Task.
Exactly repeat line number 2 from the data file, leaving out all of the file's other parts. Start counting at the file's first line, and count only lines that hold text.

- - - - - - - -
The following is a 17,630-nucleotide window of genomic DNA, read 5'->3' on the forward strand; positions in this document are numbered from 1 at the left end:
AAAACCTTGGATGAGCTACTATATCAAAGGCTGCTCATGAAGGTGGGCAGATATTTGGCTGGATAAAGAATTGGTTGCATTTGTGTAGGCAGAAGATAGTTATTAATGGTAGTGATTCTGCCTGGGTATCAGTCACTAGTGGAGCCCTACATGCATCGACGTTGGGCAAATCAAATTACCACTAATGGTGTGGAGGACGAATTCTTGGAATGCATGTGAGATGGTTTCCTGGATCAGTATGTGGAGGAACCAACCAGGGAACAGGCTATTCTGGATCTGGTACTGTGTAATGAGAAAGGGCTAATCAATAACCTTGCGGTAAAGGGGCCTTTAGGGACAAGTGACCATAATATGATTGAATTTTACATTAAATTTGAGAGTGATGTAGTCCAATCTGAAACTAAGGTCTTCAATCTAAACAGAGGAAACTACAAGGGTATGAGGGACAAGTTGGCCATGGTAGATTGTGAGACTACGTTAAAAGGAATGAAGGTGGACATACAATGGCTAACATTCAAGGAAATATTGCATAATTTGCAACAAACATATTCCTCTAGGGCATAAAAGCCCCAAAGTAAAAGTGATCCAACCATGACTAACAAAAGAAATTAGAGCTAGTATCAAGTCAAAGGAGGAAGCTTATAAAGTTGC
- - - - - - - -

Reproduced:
AAAACCTTGGATGAGCTACTATATCAAAGGCTGCTCATGAAGGTGGGCAGATATTTGGCTGGATAAAGAATTGGTTGCATTTGTGTAGGCAGAAGATAGTTATTAATGGTAGTGATTCTGCCTGGGTATCAGTCACTAGTGGAGCCCTACATGCATCGACGTTGGGCAAATCAAATTACCACTAATGGTGTGGAGGACGAATTCTTGGAATGCATGTGAGATGGTTTCCTGGATCAGTATGTGGAGGAACCAACCAGGGAACAGGCTATTCTGGATCTGGTACTGTGTAATGAGAAAGGGCTAATCAATAACCTTGCGGTAAAGGGGCCTTTAGGGACAAGTGACCATAATATGATTGAATTTTACATTAAATTTGAGAGTGATGTAGTCCAATCTGAAACTAAGGTCTTCAATCTAAACAGAGGAAACTACAAGGGTATGAGGGACAAGTTGGCCATGGTAGATTGTGAGACTACGTTAAAAGGAATGAAGGTGGACATACAATGGCTAACATTCAAGGAAATATTGCATAATTTGCAACAAACATATTCCTCTAGGGCATAAAAGCCCCAAAGTAAAAGTGATCCAACCATGACTAACAAAAGAAATTAGAGCTAGTATCAAGTCAAAGGAGGAAGCTTATAAAGTTGC